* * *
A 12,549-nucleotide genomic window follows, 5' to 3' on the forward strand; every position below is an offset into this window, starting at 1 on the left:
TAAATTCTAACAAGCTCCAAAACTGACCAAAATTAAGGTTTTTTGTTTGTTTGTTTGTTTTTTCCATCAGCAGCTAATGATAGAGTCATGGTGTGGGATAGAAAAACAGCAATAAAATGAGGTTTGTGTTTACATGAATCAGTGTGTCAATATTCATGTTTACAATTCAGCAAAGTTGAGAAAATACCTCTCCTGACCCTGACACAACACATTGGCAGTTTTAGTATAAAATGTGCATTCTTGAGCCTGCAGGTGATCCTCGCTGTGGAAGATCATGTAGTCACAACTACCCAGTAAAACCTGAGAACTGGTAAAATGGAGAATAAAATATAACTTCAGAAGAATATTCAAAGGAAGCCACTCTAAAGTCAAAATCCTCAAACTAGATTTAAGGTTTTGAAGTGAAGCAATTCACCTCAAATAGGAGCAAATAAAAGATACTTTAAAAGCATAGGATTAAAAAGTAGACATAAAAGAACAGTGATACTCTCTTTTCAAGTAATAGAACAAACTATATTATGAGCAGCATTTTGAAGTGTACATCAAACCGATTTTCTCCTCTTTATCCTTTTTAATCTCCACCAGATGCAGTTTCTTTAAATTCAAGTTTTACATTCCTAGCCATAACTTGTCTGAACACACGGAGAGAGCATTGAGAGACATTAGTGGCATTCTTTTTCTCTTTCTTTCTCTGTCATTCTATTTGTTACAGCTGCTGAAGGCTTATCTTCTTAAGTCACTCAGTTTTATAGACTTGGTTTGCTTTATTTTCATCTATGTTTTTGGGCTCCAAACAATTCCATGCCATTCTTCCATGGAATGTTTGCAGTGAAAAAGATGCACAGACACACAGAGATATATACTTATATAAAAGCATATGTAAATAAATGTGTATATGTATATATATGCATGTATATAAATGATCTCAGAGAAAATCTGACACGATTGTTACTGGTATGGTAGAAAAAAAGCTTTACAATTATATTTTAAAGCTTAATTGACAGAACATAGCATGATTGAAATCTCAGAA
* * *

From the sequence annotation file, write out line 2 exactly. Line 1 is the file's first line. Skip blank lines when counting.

TAAATTCTAACAAGCTCCAAAACTGACCAAAATTAAGGTTTTTTGTTTGTTTGTTTGTTTTTTCCATCAGCAGCTAATGATAGAGTCATGGTGTGGGATAGAAAAACAGCAATAAAATGAGGTTTGTGTTTACATGAATCAGTGTGTCAATATTCATGTTTACAATTCAGCAAAGTTGAGAAAATACCTCTCCTGACCCTGACACAACACATTGGCAGTTTTAGTATAAAATGTGCATTCTTGAGCCTGCAGGTGATCCTCGCTGTGGAAGATCATGTAGTCACAACTACCCAGTAAAACCTGAGAACTGGTAAAATGGAGAATAAAATATAACTTCAGAAGAATATTCAAAGGAAGCCACTCTAAAGTCAAAATCCTCAAACTAGATTTAAGGTTTTGAAGTGAAGCAATTCACCTCAAATAGGAGCAAATAAAAGATACTTTAAAAGCATAGGATTAAAAAGTAGACATAAAAGAACAGTGATACTCTCTTTTCAAGTAATAGAACAAACTATATTATGAGCAGCATTTTGAAGTGTACATCAAACCGATTTTCTCCTCTTTATCCTTTTTAATCTCCACCAGATGCAGTTTCTTTAAATTCAAGTTTTACATTCCTAGCCATAACTTGTCTGAACACACGGAGAGAGCATTGAGAGACATTAGTGGCATTCTTTTTCTCTTTCTTTCTCTGTCATTCTATTTGTTACAGCTGCTGAAGGCTTATCTTCTTAAGTCACTCAGTTTTATAGACTTGGTTTGCTTTATTTTCATCTATGTTTTTGGGCTCCAAACAATTCCATGCCATTCTTCCATGGAATGTTTGCAGTGAAAAAGATGCACAGACACACAGAGATATATACTTATATAAAAGCATATGTAAATAAATGTGTATATGTATATATATGCATGTATATAAATGATCTCAGAGAAAATCTGACACGATTGTTACTGGTATGGTAGAAAAAAAGCTTTACAATTATATTTTAAAGCTTAATTGACAGAACATAGCATGATTGAAATCTCAGAA